Students may have the option to specialize in special education or choose elective courses in that field while pursuing a 4-year bachelor's degree in education. Master's degree programs may be focused on specializing or advancing in special education, or they may be designed for individuals who hold bachelor's degrees in areas other than education. An internship in a classroom is usually required as well as obtaining a state license.
A high school diploma or the equivalent is needed for entry into a bachelor's program; master's programs require an undergraduate degree, though not necessarily in education.
Bachelor of Arts in Early Childhood Education, Special Education Emphasis
Bachelor's degree programs in early childhood education prepare students to earn teacher certification and gain positions in elementary schools and preschools. Students in this program are required to complete a field practicum or supervised internship at an elementary school before they can graduate and gain eligibility for licensure.
Special education courses offer basics of classroom management, instruction and literacy education with a focus on the unique educational needs of exceptional and disabled children. Some of the courses might include:
- Foundations of early childhood education
- Cognitive development
- Early learning theory and technology
- Play and early learning
- Developmental assessment
- Special education laws and practices
Master of Arts in Special Education and Early Childhood Education
Master's degree programs in special education and early childhood education are designed for education students interested in further study and for mid-career professionals interested in making a career change into special education. Programs generally last 33-39 credit hours, which can take up to two years of full-time study to complete.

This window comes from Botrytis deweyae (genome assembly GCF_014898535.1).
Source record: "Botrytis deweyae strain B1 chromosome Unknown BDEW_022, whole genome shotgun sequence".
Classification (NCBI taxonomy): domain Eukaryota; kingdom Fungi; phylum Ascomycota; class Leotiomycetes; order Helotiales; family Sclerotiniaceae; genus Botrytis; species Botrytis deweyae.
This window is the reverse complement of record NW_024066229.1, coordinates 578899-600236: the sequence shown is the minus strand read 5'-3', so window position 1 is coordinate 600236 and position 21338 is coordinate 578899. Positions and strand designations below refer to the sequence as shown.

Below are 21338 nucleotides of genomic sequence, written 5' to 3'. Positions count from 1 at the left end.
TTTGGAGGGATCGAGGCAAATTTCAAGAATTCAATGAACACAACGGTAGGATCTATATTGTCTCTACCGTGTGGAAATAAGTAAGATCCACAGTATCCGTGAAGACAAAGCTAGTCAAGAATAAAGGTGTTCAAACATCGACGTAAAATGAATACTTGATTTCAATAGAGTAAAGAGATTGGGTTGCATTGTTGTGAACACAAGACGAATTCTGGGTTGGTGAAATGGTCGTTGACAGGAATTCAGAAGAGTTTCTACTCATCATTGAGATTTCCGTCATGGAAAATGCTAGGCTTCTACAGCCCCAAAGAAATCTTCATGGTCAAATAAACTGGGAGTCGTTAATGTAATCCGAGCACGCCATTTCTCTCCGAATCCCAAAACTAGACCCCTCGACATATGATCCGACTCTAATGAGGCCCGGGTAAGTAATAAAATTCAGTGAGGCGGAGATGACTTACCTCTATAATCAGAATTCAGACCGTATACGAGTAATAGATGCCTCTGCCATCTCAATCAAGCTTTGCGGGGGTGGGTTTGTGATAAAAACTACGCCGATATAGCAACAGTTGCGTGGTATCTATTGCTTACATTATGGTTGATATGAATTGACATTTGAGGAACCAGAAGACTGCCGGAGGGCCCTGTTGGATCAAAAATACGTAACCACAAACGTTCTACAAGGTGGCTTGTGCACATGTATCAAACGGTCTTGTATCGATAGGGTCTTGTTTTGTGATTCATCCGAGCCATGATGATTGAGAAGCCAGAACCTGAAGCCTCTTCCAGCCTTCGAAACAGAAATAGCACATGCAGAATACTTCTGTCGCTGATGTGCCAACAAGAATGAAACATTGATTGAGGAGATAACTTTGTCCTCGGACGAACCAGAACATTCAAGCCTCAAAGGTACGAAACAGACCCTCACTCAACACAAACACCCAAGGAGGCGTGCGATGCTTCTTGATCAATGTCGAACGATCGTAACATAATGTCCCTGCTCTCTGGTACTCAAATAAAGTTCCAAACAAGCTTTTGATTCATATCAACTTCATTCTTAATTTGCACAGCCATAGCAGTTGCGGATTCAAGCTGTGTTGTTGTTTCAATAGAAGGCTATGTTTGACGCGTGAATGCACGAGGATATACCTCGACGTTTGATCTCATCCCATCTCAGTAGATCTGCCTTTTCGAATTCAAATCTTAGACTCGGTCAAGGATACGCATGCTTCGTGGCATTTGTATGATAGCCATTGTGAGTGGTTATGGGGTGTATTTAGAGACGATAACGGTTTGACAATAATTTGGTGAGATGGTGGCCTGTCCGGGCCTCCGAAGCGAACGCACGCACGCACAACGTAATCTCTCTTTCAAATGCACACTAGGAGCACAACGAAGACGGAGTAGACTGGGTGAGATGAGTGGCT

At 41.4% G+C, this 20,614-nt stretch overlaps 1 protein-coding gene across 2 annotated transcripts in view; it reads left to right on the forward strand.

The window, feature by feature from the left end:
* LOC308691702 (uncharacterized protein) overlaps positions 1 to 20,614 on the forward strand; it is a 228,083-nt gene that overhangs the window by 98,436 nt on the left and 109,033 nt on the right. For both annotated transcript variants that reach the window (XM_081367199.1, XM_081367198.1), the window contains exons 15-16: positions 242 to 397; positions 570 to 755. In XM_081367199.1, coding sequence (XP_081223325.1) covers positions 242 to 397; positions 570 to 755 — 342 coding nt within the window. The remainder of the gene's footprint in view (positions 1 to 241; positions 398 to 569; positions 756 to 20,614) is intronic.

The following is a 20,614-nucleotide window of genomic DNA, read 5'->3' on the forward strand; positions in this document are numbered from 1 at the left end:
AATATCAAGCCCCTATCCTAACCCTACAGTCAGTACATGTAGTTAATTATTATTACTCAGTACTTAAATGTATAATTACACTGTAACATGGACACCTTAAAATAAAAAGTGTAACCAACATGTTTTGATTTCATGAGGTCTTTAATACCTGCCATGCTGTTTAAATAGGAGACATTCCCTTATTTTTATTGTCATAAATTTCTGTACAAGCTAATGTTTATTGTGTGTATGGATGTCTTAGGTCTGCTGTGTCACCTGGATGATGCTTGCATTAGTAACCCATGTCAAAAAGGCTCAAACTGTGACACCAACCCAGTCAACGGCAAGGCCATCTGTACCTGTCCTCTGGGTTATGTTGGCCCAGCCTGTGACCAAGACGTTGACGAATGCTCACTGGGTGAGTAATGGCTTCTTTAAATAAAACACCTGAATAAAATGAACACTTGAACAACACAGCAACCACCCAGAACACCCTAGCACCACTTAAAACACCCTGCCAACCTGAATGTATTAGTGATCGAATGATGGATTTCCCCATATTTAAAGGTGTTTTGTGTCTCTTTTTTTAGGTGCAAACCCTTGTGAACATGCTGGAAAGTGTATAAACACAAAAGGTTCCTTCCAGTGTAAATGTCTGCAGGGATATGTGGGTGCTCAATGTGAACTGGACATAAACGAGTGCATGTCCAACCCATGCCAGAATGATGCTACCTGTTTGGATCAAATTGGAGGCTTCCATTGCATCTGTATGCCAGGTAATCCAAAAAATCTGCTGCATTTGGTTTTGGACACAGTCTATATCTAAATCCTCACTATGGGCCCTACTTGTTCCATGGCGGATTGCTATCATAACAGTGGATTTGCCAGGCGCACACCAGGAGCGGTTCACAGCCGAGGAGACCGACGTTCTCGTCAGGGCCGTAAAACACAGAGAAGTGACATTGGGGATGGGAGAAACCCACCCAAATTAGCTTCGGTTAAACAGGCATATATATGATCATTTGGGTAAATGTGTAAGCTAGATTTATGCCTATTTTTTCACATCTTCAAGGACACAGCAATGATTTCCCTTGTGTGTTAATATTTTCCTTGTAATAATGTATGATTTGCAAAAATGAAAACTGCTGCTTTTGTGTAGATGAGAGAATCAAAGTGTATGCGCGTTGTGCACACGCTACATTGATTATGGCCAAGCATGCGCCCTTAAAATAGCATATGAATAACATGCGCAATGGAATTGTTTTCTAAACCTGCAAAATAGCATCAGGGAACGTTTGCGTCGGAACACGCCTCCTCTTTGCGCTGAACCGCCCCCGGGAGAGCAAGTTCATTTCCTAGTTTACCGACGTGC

Master's students explore advanced theories, teaching styles and assessment strategies while pursuing new research and innovative strategies in special education. Some examples of courses include:
- Principles of learning and development
- Measurements for students with disabilities
- Methods of developing curriculum
- Working with families of special needs children
- Technology for special education
- Special education literacy assessment
Employment Outlook and Salary Information
Special education teachers working at the preschool, kindergarten, and elementary school levels held 208,300 total jobs in the United States in 2018, the U.S. Bureau of Labor Statistics reported (BLS, www.bls.gov). The BLS expects the level of employment to increase by 8% for special education teachers in preschools and by 3% for special education teachers in kindergarten and elementary schools from 2018 to 2028. These professionals primarily worked in elementary schools or provided individual education services to families. Special education teachers in preschools earned a median salary of $55,840 per year as of May 2018. Kindergarten and elementary school special education teachers earned a median salary of approximately $59,390 per year as of May 2018, according to the BLS.
Continuing Education Information
All 50 U.S. states require special education teachers to be licensed before they can work legally. Licensure is granted by a state board of education. For most states, applicants must have a bachelor's degree in education as well as supervised practice teaching experience and training in special education before they can receive licensure to work as a special education teacher. Most degree programs in education help students to meet these requirements.
An early childhood degree program with a specialization in special education can provide graduates with skills to work with special needs students. After graduation, these students have the ability to work with families of special needs children, as well as understand technology for special education.